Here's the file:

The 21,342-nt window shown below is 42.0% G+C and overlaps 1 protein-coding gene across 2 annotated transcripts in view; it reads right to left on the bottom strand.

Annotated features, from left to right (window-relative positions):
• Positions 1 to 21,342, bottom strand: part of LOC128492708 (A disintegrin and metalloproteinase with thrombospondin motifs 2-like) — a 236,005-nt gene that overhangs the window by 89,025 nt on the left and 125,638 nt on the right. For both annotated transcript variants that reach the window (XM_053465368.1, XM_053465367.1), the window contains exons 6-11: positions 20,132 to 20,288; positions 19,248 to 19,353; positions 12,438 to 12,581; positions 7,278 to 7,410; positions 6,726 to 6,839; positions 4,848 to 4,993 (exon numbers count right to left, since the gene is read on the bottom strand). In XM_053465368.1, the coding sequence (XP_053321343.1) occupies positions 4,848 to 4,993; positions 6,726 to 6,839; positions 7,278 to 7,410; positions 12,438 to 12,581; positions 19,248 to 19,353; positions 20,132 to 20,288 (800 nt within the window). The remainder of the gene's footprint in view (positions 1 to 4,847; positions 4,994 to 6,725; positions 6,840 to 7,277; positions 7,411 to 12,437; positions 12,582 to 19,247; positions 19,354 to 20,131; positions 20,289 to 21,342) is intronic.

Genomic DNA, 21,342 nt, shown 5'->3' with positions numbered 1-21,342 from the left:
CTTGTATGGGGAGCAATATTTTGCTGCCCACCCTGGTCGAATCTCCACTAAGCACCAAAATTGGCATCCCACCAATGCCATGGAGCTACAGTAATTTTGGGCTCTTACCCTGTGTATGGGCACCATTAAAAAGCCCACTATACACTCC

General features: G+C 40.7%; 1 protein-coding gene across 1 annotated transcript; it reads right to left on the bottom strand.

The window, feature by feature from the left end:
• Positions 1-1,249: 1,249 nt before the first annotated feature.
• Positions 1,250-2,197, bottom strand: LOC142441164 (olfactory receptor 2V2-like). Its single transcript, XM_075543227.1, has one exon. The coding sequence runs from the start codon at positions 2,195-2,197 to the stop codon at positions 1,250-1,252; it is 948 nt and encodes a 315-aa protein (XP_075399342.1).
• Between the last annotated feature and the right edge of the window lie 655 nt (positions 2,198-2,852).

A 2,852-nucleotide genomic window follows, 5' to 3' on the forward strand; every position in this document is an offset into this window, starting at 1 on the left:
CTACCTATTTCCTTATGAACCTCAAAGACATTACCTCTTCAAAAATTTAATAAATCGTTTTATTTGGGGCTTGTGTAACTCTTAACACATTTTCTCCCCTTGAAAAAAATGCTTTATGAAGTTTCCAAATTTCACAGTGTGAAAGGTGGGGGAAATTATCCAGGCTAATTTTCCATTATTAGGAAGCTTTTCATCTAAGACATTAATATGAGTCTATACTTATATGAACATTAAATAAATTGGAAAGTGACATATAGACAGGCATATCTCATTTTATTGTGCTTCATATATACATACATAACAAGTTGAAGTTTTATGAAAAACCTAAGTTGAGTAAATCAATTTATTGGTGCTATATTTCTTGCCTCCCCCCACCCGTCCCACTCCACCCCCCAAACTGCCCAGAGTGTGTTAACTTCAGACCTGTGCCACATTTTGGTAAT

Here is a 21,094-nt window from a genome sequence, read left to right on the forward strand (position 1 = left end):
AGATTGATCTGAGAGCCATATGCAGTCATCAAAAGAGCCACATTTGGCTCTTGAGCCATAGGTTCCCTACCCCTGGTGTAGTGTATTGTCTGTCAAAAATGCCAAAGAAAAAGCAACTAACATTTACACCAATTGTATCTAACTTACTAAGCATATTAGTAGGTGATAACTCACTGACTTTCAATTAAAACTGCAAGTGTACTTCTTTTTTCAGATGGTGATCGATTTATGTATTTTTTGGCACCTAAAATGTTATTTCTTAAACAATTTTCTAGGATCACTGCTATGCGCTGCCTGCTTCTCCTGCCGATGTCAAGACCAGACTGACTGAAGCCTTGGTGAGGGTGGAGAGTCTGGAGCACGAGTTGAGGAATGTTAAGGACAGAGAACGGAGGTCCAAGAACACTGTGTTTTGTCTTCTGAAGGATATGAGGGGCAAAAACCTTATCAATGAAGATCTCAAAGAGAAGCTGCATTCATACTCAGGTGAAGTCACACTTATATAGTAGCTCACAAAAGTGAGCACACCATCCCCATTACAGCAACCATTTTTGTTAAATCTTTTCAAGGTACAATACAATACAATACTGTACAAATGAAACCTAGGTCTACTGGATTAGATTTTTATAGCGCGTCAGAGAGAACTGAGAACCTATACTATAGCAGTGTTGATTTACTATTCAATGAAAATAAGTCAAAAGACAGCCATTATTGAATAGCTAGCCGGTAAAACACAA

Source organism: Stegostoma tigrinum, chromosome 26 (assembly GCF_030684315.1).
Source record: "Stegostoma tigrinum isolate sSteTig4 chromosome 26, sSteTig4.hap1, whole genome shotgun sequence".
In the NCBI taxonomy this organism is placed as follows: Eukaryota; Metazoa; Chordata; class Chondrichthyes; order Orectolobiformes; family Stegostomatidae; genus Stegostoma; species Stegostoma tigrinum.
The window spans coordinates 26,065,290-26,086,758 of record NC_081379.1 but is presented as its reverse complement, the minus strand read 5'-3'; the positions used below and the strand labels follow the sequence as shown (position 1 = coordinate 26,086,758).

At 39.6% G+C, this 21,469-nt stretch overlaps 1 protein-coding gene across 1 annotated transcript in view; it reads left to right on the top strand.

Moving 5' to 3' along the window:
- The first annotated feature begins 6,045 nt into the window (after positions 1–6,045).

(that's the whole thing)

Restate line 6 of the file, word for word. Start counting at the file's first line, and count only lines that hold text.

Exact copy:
General features: G+C 40.7%; 1 protein-coding gene across 1 annotated transcript; it reads right to left on the bottom strand.